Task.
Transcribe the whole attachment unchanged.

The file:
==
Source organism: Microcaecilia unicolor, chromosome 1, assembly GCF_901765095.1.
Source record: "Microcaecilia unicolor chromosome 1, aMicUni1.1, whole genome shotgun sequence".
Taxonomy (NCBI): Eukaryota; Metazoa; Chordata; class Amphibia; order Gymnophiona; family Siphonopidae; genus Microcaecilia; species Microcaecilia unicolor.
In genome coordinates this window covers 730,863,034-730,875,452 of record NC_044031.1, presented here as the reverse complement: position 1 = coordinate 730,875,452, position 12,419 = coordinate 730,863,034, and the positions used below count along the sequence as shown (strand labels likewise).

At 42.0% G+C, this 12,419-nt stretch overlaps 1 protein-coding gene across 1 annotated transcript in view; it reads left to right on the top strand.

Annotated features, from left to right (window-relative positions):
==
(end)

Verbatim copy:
Source organism: Microcaecilia unicolor, chromosome 1, assembly GCF_901765095.1.
Source record: "Microcaecilia unicolor chromosome 1, aMicUni1.1, whole genome shotgun sequence".
Taxonomy (NCBI): Eukaryota; Metazoa; Chordata; class Amphibia; order Gymnophiona; family Siphonopidae; genus Microcaecilia; species Microcaecilia unicolor.
In genome coordinates this window covers 730,863,034-730,875,452 of record NC_044031.1, presented here as the reverse complement: position 1 = coordinate 730,875,452, position 12,419 = coordinate 730,863,034, and the positions used below count along the sequence as shown (strand labels likewise).

At 42.0% G+C, this 12,419-nt stretch overlaps 1 protein-coding gene across 1 annotated transcript in view; it reads left to right on the top strand.

Annotated features, from left to right (window-relative positions):